Though a sad occasion, it had been a good day.Ronald Reagan’s suffering was over and he had gone to the room in his Father’s house his Savior had prepared for him long ago.I had had what will likely be a once-in-a-lifetime experience that I had hoped for for over 40 years, and I spent the evening with an absolutely delightful group of young people who were nice enough at least to act like they enjoyed my stories.

On Thursday I spent the morning at the Museum of American History at the Smithsonian and the afternoon at the new World War II Memorial.I had never seen the Memorial, and it is very beautiful and very fitting.What I found especially noteworthy is that there are no statues of famous people such as Churchill, Roosevelt, Marshall, Eisenhower, MacArthur, or Patton.Quotes from famous people appear in various places, but there are no statues.It is truly a memorial to the “grunt” soldier, sailor, airman and Marine who did the fighting and dying.

Friday morning was cool and rainy and I got as close to the Washington National Cathedral as I could, which was about two blocks.Security was very tight and there was no air traffic during the funeral.I watched the cortege leave the Cathedral, the hearse, dozens of black limousines and cars, and notables such as Dr. Henry Kissinger, Bob Dole, and Bill Buckley.(I don’t know if they used the “right” door or not.)

An interesting event occurred during all this.Two young people, a man and a woman, saying they represented French television, came up to me and asked if they could ask me a few questions.I said, “Sure.”So, they asked me if I was disappointed or upset because French President Jacques Chirac had not attended Mr. Reagan’s funeral.(Recall that he had been in the United States that week for the G-8 Summit.)That was not a good subject to bring up with me at that time, and I gave them an answer they did not expect.  I said no, I was neither disappointed nor upset with President Chirac.I said I was glad he did not attend because his presence would have corrupted the dignity of the occasion.The young reporters obviously were disconcerted, but I continued that while they were in Washington, D.C. they should go down to Constitution Avenue (where we had been Wednesday evening) and take a good look at it.Then, when they return home, they could contemplate that no Germans had ever marched down that street, and no Japanese, and no Russians either.I concluded by saying that no Islamists would ever march down that street aswell.Having turned pale, the young French couple thanked me for my time and I told them it had been a pleasure answering their questions.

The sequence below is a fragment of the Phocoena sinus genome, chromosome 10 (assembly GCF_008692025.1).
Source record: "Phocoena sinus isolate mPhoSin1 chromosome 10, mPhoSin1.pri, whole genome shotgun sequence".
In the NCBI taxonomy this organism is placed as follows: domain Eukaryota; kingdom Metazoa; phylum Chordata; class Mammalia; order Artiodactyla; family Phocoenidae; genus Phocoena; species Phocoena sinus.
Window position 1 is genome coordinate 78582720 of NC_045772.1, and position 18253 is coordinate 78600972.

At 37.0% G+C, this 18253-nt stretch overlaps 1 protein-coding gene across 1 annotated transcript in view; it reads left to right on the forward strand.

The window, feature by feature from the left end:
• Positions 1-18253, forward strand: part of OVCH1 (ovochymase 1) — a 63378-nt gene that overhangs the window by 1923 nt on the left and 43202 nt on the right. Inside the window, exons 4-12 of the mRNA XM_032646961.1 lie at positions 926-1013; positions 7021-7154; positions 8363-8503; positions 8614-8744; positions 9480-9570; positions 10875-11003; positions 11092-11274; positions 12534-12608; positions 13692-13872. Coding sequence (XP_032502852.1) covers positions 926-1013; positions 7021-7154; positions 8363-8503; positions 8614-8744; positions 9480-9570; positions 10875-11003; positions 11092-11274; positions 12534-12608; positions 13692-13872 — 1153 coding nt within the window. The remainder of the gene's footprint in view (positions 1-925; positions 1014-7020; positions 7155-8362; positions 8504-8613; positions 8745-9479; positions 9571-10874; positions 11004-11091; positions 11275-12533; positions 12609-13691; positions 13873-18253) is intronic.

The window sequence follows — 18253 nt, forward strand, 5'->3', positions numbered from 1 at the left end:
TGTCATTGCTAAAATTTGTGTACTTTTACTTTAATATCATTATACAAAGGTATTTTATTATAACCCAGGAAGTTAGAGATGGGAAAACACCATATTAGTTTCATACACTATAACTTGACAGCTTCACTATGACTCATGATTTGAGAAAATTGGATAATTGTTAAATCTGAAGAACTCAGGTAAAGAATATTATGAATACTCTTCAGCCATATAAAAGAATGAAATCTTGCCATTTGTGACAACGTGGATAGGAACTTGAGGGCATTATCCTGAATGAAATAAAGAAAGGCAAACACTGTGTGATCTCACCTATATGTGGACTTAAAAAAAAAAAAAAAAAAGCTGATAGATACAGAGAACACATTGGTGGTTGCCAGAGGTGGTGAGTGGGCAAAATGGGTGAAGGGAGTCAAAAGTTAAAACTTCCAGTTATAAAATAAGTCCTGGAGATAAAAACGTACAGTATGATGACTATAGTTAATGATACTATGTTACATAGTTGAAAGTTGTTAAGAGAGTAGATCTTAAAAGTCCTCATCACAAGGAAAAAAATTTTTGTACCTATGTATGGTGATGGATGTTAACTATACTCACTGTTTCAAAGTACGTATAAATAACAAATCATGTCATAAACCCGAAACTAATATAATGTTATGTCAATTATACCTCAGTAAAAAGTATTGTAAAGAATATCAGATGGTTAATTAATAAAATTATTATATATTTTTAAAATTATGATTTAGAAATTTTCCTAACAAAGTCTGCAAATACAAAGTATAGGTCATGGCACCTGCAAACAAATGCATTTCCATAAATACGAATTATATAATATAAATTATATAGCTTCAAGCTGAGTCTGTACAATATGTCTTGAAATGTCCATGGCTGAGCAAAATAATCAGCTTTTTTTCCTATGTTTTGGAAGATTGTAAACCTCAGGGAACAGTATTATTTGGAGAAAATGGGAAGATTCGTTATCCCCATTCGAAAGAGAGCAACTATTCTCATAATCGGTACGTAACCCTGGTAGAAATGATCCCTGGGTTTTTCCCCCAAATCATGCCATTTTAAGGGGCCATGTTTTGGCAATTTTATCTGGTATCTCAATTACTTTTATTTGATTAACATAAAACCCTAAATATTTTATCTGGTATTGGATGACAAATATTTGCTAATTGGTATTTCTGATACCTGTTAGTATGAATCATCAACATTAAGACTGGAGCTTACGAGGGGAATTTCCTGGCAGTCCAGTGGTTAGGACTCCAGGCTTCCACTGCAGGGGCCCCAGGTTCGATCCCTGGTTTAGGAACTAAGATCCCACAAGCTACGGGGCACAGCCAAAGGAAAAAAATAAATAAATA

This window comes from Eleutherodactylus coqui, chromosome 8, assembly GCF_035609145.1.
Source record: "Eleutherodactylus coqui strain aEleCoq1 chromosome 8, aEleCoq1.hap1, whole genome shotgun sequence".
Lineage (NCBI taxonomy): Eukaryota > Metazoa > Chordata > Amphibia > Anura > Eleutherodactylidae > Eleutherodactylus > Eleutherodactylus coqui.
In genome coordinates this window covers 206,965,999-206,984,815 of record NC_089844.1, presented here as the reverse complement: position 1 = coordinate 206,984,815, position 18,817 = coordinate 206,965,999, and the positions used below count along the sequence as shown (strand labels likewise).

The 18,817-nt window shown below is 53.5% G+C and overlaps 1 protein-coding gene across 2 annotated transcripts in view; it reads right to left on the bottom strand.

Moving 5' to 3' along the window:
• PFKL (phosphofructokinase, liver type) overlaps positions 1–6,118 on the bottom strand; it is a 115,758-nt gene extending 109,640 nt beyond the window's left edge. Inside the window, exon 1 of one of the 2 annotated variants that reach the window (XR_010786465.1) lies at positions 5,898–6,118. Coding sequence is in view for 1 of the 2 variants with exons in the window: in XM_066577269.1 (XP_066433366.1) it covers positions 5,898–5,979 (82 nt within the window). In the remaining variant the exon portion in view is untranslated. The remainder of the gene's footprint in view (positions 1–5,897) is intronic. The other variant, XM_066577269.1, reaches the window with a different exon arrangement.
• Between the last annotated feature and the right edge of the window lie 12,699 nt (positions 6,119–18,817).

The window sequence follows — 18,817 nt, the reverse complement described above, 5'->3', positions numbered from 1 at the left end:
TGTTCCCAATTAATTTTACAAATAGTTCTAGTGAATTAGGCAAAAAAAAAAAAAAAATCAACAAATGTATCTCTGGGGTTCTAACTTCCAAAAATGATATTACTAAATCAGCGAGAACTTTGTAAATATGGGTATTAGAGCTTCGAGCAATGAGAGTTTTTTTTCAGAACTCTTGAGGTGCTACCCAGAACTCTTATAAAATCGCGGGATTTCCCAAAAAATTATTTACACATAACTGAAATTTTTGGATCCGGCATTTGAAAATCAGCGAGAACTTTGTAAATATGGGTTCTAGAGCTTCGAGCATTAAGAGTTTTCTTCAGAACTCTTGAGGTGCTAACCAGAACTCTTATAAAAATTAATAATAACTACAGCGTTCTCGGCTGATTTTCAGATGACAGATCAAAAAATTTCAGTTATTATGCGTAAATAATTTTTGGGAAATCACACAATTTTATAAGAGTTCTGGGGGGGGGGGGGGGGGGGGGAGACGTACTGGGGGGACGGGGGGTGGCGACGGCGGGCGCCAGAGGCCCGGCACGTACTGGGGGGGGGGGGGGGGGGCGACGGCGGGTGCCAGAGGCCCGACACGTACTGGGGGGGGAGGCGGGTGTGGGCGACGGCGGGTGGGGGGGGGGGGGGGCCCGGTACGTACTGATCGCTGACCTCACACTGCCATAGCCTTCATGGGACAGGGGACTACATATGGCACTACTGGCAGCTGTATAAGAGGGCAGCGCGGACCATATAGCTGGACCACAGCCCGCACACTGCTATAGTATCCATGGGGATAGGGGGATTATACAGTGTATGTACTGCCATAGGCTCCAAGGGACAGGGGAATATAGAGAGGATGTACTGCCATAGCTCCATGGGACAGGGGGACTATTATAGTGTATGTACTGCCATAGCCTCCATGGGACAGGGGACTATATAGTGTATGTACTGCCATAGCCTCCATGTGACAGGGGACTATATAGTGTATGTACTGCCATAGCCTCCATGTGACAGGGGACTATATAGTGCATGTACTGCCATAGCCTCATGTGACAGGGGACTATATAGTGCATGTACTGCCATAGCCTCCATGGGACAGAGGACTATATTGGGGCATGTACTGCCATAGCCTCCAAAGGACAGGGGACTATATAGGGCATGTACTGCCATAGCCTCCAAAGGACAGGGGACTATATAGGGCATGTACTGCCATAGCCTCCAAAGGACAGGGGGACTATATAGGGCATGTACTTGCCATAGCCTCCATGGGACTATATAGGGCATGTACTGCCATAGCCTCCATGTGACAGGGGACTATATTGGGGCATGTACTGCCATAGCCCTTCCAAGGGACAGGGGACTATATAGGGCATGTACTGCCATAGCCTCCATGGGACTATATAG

In 1962 a motion picture came out about an over-the-hill and fast-fading prize fighter named Mountain Rivera, played by Anthony Quinn.The film also starred Jackie Gleason and Mickey Rooney, and was written by Rod Serling.The film’s theme is Rivera’s valiant attempt to maintain his dignity in the deplorable and depressing situation in which he found himself, and its title was “Requiem for a Heavyweight.”I thought of that title as an excellent description of the events of last week, our nation’s farewell to Ronald Reagan; it was, indeed, a requiem for a heavyweight.

Of course, the “enlightened” Left, in the words of the late Clark Clifford, thought Reagan was an “amiable dunce” or worse, but the countless testimonies that appeared last  weekrevealed what those who cared to learn had known for years, an intelligent, well-read, good, kind, honest, caring, loving, eloquent and visionary man who changed the world for the better.Ronald Reagan alone did not end communism, but Ronald Reagan alone stood at the Berlin Wall and challenged Gorbachev to tear it down.Ronald Reagan, not Clark Clifford and his ilk, re-energized our economic and military engines and the office he occupied.Ronald Reagan, not Clark Clifford, called us to greatness, and it was Reagan who received the most popular and electoral votes in the entire history of American presidential elections. There was no state funeral when Clark Clifford died.

It was first proposed to locate the Reagan Presidential Library at Stanford University but the faculty objected, so it was placed at Simi Valley.That’s good, for we know from what we saw on television last Friday evening that it was a Providential choice.The “enlightened” Left hated Ronald Reagan, but we know from the requiem we witnessed last week that the people loved him.As he himself put it in 1984,

We’re talking about two different worlds.They see America wringing her hands.We see America raising her hands.They see America divided by envy, each of us challenging our neighbor’s success.We see America inspired by opportunity, all of us challenging the best in ourselves.We believe in knowing when opportunity knocks.They go out of the way to knock opportunity.They see an America where every day is April 15th, tax day.We see an America where every day is the Fourth of July.

    Yes, Ronald Reagan was a heavyweight.He kept his dignity in life and, with the assistance of his family, he kept it in sickness and death.He left a great legacy, and he went out with style.   (Washington National Cathedral Funeral Service June 11, 2004)

Winfield H. Rose

Murray, KY
June 18, 2004